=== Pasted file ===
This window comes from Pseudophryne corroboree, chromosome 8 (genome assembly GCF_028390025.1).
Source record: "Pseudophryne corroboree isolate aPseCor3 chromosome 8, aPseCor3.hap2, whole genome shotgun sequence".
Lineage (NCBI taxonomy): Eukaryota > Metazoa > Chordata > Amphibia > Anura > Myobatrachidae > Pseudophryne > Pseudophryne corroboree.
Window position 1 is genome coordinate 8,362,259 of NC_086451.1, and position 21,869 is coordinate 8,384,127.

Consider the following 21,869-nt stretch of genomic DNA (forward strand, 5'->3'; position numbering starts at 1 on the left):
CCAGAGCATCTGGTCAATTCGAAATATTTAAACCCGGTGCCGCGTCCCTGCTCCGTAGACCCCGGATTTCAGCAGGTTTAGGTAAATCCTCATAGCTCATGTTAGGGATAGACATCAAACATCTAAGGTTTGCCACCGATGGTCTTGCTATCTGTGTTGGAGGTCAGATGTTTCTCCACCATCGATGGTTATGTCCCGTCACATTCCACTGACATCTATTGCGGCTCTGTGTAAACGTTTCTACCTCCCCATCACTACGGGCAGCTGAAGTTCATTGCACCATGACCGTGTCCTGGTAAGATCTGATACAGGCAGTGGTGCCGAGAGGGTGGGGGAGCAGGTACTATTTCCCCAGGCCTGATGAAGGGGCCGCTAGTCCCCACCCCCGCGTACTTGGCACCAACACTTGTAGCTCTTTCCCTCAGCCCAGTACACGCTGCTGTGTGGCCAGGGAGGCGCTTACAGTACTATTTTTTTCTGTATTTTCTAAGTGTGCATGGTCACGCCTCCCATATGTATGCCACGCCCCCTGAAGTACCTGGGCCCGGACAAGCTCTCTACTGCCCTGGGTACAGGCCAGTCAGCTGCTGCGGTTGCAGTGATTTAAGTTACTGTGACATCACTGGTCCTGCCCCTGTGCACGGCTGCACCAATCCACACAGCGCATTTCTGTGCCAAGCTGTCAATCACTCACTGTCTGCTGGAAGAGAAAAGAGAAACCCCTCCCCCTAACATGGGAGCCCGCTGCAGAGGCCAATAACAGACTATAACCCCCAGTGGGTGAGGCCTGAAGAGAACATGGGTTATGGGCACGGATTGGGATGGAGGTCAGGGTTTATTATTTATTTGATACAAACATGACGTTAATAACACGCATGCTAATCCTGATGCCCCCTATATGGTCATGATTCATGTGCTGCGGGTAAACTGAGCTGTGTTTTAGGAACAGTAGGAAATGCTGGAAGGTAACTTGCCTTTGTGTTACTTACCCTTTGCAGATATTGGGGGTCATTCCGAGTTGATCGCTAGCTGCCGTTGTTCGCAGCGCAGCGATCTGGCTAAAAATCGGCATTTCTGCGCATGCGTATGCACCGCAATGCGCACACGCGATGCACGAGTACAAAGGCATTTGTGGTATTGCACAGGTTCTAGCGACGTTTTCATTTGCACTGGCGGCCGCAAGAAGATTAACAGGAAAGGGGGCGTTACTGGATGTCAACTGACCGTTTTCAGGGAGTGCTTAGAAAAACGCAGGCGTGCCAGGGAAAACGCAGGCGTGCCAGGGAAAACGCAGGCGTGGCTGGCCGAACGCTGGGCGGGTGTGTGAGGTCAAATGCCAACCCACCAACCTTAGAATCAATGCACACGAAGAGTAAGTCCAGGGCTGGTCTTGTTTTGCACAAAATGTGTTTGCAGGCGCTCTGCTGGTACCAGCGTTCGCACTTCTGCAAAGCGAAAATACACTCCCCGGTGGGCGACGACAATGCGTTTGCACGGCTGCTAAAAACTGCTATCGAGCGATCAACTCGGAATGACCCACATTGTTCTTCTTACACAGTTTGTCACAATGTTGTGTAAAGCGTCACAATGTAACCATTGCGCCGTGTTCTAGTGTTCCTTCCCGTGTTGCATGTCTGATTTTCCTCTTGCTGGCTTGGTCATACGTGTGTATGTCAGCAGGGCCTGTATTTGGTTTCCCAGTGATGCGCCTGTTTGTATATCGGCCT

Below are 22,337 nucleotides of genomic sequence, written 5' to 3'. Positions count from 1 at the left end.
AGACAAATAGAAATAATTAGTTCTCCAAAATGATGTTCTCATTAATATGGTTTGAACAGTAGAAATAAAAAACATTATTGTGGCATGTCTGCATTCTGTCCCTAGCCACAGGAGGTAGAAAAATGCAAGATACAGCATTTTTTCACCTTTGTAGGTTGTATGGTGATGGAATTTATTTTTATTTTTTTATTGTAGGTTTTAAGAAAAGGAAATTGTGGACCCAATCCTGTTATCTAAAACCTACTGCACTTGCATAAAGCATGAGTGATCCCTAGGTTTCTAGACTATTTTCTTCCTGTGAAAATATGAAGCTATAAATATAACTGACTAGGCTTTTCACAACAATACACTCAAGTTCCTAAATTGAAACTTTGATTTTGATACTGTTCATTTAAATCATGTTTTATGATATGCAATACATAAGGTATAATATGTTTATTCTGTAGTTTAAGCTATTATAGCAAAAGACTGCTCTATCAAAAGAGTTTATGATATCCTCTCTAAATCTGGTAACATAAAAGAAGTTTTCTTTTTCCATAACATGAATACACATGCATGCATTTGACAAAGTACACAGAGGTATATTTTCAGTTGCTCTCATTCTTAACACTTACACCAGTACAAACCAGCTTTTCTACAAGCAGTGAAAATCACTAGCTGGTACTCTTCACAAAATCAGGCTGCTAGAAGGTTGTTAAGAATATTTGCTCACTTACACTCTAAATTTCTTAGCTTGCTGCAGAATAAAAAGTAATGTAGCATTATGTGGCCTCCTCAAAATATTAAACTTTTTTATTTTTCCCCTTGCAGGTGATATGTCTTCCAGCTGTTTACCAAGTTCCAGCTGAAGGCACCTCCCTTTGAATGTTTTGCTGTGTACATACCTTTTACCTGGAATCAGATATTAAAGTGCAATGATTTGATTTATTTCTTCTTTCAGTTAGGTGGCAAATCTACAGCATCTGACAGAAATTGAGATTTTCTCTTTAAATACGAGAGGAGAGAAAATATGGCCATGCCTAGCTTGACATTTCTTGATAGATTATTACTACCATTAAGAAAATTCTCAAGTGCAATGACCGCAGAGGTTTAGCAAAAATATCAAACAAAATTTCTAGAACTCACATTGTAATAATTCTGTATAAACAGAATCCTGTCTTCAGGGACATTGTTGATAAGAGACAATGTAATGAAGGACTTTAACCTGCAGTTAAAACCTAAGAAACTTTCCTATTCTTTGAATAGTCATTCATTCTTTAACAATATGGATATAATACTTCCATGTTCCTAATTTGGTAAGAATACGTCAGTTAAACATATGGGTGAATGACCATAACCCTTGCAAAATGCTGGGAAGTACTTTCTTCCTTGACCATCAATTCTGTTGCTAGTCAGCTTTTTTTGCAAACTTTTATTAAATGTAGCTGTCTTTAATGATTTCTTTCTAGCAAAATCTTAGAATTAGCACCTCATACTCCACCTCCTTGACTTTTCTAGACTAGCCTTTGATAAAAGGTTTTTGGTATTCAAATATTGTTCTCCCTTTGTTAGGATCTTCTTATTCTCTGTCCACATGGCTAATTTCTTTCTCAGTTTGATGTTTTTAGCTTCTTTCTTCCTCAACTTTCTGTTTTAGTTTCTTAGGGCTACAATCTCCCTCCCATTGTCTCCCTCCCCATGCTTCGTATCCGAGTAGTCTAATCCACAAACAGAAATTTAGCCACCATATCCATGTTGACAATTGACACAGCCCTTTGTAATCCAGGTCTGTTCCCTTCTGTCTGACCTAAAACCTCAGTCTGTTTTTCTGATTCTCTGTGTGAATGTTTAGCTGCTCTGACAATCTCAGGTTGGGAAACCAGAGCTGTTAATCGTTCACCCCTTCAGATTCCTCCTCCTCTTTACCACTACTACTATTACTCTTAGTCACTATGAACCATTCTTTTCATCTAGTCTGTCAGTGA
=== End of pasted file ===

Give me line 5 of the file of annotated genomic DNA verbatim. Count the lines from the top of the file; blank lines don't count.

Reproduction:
Consider the following 21,869-nt stretch of genomic DNA (forward strand, 5'->3'; position numbering starts at 1 on the left):